Major change to collective redundancy consultation: Counting to 20

Major change to collective redundancy consultation: Counting to 20


Author: Katy Meves

The eagerly awaited Employment Appeal Tribunal judgment in the case of USDAW and others v WW Realisation 1 Ltd (in Liquidation) and others has been published.


The case was brought by trade union USDAW on behalf of employees working for Woolworths when the retail chain collapsed.

Although the tribunal found that the store had breached its collective redundancy consultation obligations and made protective awards in respect of affected employees, it excluded those who worked in stores where fewer than 20 employees were dismissed. As Woolworths subsequently went into liquidation, the protective awards made were paid by the Secretary of State.

USDAW appealed arguing that protective awards should have been made in respect of all employees regardless of the size of the stores in which they worked.

The law

The European Collective Redundancy Directive 98/59 EC (the Directive) aims to protect workers in the event of collective redundancies. Member States were given two options for implementation of the Directive in respect of the meaning of 'collective redundancies'.

The UK chose the second option:

'...where,.the number of redundancies is.over a period of 90 days, at least 20 whatever the number of workers normally employed in the establishments in question'.

Many other European countries chose the alternative option which considers the number of redundancies over a 30-day period and requires a consideration of the overall number of workers employed in an establishment in order to calculate whether the requirement to consult collectively has been triggered.

Cases that have previously considered the meaning of 'establishment' at European level have concerned jurisdictions which implemented the first option not the second (UK) option.

Section 188 of the Trade Union and Labour Relations (Consolidation) Act 1992 (TULRCA) implements the Directive in the UK and imposes the obligation on an employer to consult collectively where there are mass redundancies.

However, under the domestic legislation this is stated to apply only where an employer is proposing to dismiss as redundant 20 or more employees 'at one establishment' within a period of 90 days or less.

The EAT decision

Although judges in previous cases have expressed some misgivings as to whether TULRCA properly implemented the Directive none has previously made the leap that the Employment Appeal Tribunal (EAT) was willing to make in this case.

Drawing authority from more recent cases on the interpretation of legislation, it held that the words 'at one establishment' should be deleted from section 188 TULRCA in order to give effect to the tribunal's obligation to take a purposive approach to the aim of the Directive.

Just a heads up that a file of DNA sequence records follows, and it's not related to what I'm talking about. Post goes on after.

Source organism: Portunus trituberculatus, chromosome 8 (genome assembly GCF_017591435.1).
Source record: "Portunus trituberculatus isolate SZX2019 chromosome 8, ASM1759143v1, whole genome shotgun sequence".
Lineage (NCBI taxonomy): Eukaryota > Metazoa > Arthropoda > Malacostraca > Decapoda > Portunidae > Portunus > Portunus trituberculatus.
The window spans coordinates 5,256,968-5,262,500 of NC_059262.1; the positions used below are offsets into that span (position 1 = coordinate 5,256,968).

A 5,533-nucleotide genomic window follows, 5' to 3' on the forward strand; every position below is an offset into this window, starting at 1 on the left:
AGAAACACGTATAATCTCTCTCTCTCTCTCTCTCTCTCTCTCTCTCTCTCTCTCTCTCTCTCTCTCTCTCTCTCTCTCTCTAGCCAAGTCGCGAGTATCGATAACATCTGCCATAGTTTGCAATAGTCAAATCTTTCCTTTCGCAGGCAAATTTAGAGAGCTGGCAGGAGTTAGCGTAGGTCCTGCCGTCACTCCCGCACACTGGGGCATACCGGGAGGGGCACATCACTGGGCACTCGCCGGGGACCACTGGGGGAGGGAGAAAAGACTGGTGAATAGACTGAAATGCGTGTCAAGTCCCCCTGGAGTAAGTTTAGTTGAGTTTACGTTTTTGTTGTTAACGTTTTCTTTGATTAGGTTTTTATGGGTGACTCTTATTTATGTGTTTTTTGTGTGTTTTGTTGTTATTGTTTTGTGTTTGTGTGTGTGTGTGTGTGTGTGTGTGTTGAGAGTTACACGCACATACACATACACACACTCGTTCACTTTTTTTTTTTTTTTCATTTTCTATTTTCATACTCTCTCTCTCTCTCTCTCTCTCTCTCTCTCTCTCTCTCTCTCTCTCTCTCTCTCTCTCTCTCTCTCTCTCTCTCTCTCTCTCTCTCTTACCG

The practical effect

Although this decision may come as a shock to employers, they will now have to collectively consult whenever they reach 20 proposed redundancy dismissals, regardless of the location of those dismissals.

This is likely to involve some significant change of practice, particularly in the retail sector where collective redundancy obligations may have been avoided in the past by keeping redundancies below the threshold in each store.

Employers who are proposing to dismiss fewer than 20 employees in any 90-day period will not be affected. Keeping redundancy numbers low, however, must be balanced against the need to make more significant cost savings at a faster pace.

Employers who do not recognise trade unions or have any other employee representative body may consider putting one in place with the authority to be consulted about collective redundancies.

The employer will then not have to spend time electing representatives each time redundancy consultation is required and can start the clock running on the consultation period without any delay for election of representatives.

For really large organisations there will be the practical challenge of knowing when the threshold is reached, as just one or two redundancies in lots of disparate locations could trigger the duty to consult collectively.


The Secretary of State refused to take part in this appeal, even though the Government will now have to pay out additional protective awards to ex-Woolworths staff. A further appeal therefore seems unlikely.

It remains to be seen if the concept of 'establishment' will still be relevant when it comes to an employer's obligation to submit an HR1 form with details of collective redundancies to the Secretary of State.

The information contained in the HR1 form is intended to alert the relevant Job Centre that there are going to be a lot of redundancies in a particular location.

Where there are fewer than 20 redundancies spread over numerous locations, it seems unlikely that the Insolvency Service will wish (or be able) to contact each Job Centre in each location and guidance from them on this issue would be welcome.